A horse’s nutritional requirements change when the temperature dips low during the winter. The ideal situation is to have a horse entering the winter acclimated to the cold with a thick hair coat and fat cover. It has been estimated that a horse with a healthy winter coat and can keep dry, will be comfortable at temperatures down to 18° F; but if the horse has access to a shelter it can tolerate temperatures as low as -40° F.
As the temperature decreases with the onset of winter, the horse requires additional dietary energy in order to maintain its body temperature and condition. For every degree below 18°F the horse requires an additional 1% energy in their diet. The question then becomes, what is the best source of additional dietary energy during the cold winter months? A horse manages to utilize the dietary energy in the winter to keep warm in a couple of different ways. First, there is the heat given off as a by-product of normal metabolic processes. Secondly, there is the heat generated from microbial fermentation of forages that occurs in the hindgut during digestion.
Many people believe that feeding more concentrates (because they are energy dense), will help keep the horse warmer. However, there isn’t as much heat produced as a byproduct of digestion, absorption and utilization of grains as there is from the microbial fermentation of forages. Consequently increasing the amount of forage in the diet will help meet the increasing energy needs and will result in an increase in microbial fermentation which will help keep the horse warm. For example, if a 1000 lb horse needed 16 lbs of good-quality hay each day when the temperature was 18° F, its requirement could be expected to increase by approximately 2 – 2.5 lbs to 18 -18.5 lbs if the temperature dropped to 0° F. The increased dietary energy requirement would be even greater if the horse didn’t have access to shelter.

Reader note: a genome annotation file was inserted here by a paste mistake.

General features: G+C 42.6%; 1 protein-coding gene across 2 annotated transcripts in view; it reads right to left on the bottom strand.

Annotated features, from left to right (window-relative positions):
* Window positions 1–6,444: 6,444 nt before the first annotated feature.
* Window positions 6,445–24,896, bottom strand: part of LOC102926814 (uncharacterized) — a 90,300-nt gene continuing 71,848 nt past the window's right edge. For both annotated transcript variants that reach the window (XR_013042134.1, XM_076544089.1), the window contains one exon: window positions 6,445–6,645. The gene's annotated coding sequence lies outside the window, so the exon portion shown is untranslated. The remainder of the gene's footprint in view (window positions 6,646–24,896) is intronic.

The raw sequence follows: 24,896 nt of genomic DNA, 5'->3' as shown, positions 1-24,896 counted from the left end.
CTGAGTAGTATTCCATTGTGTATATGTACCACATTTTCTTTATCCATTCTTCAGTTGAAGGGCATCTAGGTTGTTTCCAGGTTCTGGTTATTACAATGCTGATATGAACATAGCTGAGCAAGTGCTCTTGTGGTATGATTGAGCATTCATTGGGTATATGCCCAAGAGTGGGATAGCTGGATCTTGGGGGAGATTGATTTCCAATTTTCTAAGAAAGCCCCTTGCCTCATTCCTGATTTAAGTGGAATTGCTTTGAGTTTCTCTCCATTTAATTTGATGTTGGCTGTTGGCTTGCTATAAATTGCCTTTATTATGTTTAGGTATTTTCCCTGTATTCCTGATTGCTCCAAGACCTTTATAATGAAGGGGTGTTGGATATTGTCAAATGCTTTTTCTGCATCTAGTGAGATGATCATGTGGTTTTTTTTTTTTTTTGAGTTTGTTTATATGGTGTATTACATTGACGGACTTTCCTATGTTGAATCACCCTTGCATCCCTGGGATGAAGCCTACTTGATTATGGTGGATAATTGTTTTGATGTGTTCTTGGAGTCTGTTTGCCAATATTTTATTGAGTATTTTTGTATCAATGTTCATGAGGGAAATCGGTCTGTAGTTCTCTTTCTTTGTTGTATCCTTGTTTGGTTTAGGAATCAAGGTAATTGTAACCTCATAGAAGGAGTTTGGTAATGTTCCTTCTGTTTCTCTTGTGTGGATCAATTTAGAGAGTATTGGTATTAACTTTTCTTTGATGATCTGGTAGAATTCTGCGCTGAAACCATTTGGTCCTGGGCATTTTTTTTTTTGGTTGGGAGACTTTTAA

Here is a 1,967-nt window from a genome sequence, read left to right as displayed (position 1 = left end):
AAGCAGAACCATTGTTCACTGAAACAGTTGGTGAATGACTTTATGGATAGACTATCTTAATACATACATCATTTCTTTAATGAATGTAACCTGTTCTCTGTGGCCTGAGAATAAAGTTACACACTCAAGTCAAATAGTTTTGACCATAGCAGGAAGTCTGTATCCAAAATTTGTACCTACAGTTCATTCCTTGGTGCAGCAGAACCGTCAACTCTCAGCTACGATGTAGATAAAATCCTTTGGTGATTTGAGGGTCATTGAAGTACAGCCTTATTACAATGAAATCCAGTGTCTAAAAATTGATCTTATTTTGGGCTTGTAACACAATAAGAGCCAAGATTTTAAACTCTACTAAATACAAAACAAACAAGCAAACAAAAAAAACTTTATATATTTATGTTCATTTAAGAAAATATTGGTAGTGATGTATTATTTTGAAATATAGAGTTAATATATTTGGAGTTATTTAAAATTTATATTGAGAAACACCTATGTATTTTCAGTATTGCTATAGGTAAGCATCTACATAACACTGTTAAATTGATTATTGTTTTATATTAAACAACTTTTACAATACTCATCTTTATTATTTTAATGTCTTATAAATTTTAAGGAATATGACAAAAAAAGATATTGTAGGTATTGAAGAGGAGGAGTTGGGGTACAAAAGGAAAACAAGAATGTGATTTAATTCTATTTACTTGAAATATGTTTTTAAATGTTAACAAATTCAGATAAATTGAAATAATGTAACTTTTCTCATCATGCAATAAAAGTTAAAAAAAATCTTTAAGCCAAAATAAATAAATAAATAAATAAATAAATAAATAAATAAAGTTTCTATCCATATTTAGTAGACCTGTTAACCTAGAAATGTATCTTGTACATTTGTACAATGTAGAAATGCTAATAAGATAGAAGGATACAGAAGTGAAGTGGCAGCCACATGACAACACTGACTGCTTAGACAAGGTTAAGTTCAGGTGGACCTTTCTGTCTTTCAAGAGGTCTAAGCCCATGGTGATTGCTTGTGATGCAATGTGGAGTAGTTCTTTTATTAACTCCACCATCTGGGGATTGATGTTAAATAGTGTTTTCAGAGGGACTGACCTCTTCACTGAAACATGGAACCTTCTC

An additional very important point to consider is the need to provide access to clean, “warm” (45° – 64° F) water. A horse will require a lot more water when eating dried feedstuffs like hay, compared to horses grazing on lush pasture. If the water is ice cold, the horse will not drink as much. The goal should always be to maximize water consumption to help prevent the possibility of dehydration and colic.
Marsha Hathaway, PhD, University of Minnesota